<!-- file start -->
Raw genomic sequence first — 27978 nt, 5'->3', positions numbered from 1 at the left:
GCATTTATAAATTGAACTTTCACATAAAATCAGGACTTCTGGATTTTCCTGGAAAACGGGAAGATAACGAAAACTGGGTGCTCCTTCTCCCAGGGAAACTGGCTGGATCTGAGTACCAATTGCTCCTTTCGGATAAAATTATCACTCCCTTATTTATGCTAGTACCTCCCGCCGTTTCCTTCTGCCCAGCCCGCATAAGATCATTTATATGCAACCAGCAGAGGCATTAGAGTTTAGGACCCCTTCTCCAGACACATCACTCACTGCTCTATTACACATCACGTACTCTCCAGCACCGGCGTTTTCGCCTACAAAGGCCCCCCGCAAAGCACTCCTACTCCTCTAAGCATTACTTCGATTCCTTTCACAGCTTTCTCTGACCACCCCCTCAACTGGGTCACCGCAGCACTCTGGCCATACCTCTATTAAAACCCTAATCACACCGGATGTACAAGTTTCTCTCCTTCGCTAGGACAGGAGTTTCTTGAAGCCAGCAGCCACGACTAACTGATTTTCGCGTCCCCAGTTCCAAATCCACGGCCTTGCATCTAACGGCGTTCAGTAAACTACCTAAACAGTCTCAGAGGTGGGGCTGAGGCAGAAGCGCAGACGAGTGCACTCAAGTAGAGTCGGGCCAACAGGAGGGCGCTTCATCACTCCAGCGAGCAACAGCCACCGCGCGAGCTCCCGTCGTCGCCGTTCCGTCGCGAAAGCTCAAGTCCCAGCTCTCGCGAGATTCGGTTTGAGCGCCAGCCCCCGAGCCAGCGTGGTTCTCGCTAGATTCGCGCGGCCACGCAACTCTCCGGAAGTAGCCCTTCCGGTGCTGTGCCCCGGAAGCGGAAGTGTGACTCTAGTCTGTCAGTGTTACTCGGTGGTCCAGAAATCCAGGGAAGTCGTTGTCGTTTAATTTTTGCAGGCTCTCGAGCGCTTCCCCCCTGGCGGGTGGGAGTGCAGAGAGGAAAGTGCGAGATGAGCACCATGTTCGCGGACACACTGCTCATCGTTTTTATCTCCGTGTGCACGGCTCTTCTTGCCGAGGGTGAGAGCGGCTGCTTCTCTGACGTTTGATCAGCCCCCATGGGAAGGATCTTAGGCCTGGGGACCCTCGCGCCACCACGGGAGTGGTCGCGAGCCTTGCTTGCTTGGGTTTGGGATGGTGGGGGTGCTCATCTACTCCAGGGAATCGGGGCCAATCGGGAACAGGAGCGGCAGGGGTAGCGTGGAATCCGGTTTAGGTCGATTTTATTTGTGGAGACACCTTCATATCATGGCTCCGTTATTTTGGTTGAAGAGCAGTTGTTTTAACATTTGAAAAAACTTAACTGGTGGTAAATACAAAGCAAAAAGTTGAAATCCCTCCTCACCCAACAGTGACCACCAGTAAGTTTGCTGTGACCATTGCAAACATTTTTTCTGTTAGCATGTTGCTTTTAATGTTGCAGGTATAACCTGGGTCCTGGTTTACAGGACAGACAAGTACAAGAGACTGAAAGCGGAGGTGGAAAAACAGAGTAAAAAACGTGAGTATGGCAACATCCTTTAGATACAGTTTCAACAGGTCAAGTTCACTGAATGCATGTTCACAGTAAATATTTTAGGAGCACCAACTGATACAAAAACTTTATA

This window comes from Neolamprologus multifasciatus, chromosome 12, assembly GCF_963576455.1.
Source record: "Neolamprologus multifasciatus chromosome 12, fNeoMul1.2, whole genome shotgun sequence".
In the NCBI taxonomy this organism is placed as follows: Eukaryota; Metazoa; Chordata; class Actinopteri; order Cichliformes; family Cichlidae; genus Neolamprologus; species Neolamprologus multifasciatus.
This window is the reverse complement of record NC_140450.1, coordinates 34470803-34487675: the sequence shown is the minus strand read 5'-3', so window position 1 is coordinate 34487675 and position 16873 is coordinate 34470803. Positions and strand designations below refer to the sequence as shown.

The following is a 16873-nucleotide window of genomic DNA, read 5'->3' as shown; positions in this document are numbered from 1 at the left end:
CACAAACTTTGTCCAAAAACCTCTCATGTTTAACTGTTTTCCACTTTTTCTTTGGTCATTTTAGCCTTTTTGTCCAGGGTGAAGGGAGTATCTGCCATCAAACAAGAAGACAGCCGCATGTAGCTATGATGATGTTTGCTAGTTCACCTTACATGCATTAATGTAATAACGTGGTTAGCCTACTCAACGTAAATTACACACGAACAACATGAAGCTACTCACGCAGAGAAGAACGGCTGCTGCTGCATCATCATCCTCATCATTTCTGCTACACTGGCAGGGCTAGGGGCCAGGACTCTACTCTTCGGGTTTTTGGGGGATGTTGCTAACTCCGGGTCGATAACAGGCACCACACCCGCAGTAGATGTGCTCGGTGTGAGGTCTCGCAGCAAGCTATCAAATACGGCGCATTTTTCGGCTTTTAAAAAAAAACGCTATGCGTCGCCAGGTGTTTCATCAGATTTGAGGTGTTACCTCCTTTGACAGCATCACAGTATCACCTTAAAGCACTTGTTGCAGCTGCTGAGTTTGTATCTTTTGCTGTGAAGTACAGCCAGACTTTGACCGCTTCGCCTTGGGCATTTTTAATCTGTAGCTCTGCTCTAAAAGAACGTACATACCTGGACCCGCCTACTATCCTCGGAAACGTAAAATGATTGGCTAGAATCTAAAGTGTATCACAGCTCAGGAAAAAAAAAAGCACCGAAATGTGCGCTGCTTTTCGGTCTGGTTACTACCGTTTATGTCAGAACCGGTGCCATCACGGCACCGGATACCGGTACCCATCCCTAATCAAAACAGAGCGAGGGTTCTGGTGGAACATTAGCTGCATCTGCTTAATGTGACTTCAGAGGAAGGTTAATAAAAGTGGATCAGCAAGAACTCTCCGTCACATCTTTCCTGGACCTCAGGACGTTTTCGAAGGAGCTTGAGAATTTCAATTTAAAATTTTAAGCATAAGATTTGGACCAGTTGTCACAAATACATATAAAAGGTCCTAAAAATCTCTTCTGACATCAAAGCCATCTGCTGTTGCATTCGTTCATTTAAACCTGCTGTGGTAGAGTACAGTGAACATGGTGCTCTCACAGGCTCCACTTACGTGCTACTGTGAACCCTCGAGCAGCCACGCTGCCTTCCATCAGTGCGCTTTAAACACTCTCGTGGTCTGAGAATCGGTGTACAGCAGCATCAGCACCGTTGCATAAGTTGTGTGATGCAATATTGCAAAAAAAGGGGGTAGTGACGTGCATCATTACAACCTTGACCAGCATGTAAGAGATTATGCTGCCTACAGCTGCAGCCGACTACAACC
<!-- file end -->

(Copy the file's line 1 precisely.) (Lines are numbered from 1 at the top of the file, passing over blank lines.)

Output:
Raw genomic sequence first — 27978 nt, 5'->3', positions numbered from 1 at the left: